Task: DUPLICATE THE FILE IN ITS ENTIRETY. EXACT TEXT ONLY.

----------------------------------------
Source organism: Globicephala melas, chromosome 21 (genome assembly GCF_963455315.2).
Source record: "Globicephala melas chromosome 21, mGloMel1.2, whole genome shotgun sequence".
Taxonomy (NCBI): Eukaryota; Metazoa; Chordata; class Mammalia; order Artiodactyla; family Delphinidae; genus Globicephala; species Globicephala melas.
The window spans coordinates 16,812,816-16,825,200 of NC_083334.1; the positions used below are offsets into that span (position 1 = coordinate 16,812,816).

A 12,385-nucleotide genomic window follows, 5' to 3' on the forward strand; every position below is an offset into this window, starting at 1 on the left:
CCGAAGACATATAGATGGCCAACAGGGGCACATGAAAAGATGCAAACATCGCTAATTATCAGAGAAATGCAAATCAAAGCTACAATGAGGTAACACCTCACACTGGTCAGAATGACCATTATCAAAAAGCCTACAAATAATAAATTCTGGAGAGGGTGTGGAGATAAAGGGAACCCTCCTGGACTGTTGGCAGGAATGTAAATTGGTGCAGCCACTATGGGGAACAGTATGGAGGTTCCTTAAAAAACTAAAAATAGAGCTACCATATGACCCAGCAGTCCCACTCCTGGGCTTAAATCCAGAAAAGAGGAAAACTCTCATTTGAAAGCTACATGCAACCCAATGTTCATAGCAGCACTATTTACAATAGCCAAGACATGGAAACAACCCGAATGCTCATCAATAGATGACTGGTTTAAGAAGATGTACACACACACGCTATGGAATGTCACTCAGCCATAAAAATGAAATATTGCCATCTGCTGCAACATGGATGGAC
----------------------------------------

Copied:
Source organism: Globicephala melas, chromosome 21 (genome assembly GCF_963455315.2).
Source record: "Globicephala melas chromosome 21, mGloMel1.2, whole genome shotgun sequence".
Taxonomy (NCBI): Eukaryota; Metazoa; Chordata; class Mammalia; order Artiodactyla; family Delphinidae; genus Globicephala; species Globicephala melas.
The window spans coordinates 16,812,816-16,825,200 of NC_083334.1; the positions used below are offsets into that span (position 1 = coordinate 16,812,816).

A 12,385-nucleotide genomic window follows, 5' to 3' on the forward strand; every position below is an offset into this window, starting at 1 on the left:
CCGAAGACATATAGATGGCCAACAGGGGCACATGAAAAGATGCAAACATCGCTAATTATCAGAGAAATGCAAATCAAAGCTACAATGAGGTAACACCTCACACTGGTCAGAATGACCATTATCAAAAAGCCTACAAATAATAAATTCTGGAGAGGGTGTGGAGATAAAGGGAACCCTCCTGGACTGTTGGCAGGAATGTAAATTGGTGCAGCCACTATGGGGAACAGTATGGAGGTTCCTTAAAAAACTAAAAATAGAGCTACCATATGACCCAGCAGTCCCACTCCTGGGCTTAAATCCAGAAAAGAGGAAAACTCTCATTTGAAAGCTACATGCAACCCAATGTTCATAGCAGCACTATTTACAATAGCCAAGACATGGAAACAACCCGAATGCTCATCAATAGATGACTGGTTTAAGAAGATGTACACACACACGCTATGGAATGTCACTCAGCCATAAAAATGAAATATTGCCATCTGCTGCAACATGGATGGAC